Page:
After being selected for the program, students will sign an agreement detailing the requirements of the program, which include:- participating in meetings, workshops, seminars, and other scholarly activities
- achieving and maintaining a 3.0 GPA
- completing a summer research internship under the guidance of a faculty mentor
- preparing and presenting a research paper and poster session based on the summer research
- attending the prep sessions and taking the Graduate Record Examination
- releasing grade reports, financial aid notices, and any other required information to the McNair staff
- completing periodic program evaluations
- cooperating with follow-up surveys
For More Information
Please contact the McNair staff for more information or to obtain an application package. The McNair office is located in the Student Center, Room 222. Or call 501-279-5269.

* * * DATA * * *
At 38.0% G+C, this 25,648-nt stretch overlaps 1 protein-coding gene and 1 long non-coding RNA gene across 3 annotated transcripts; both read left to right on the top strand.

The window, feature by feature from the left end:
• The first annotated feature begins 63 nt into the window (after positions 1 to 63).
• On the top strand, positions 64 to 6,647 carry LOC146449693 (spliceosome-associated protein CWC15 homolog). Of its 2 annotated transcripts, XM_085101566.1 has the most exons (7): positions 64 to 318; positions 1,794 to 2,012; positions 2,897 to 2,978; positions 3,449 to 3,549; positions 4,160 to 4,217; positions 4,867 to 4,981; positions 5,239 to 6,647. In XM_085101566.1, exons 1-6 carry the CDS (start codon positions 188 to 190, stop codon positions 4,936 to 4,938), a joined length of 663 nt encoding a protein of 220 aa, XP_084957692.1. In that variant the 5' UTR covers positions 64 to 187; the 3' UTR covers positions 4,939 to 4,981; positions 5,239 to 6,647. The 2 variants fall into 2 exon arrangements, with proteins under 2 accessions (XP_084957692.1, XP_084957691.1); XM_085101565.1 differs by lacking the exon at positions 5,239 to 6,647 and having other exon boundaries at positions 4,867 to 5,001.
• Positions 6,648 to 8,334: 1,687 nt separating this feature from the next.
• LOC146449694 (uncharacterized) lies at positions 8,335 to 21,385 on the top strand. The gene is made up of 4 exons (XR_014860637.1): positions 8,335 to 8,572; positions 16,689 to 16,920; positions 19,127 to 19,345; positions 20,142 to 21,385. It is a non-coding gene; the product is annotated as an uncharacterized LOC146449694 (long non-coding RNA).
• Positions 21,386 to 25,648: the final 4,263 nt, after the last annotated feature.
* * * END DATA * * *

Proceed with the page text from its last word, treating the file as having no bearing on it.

Meet our Staff
Linda R. Thompson, Ed.D.
Linda Thompson is Director of the McNair Scholars Program and Professor of Psychology. She holds the Ed.D. in Higher Education from the University of Memphis. She received her M.Ed. in Counselor Education from the University of Arkansas in Fayetteville in 1976 and her B.A. in Music from Harding University in 1972.
Dr. Thompson came to Searcy, Arkansas, in 1985 from Northeast Louisiana University, where she served as a counselor in the Counseling Center. She began working at Harding in 1986, where she initiated and directed the ADVANCE program, the Learning Resources Center, the TRIO Student Support Services Program, and the McNair Scholars Program. She has presented workshops and webinars locally and nationally on communication skills and multicultural awareness and on uses of the Myers-Briggs Type Indicator in tutor training, counseling and teaching. She regularly presents webinars and training seminars on assessment and certification of programs in Development Education.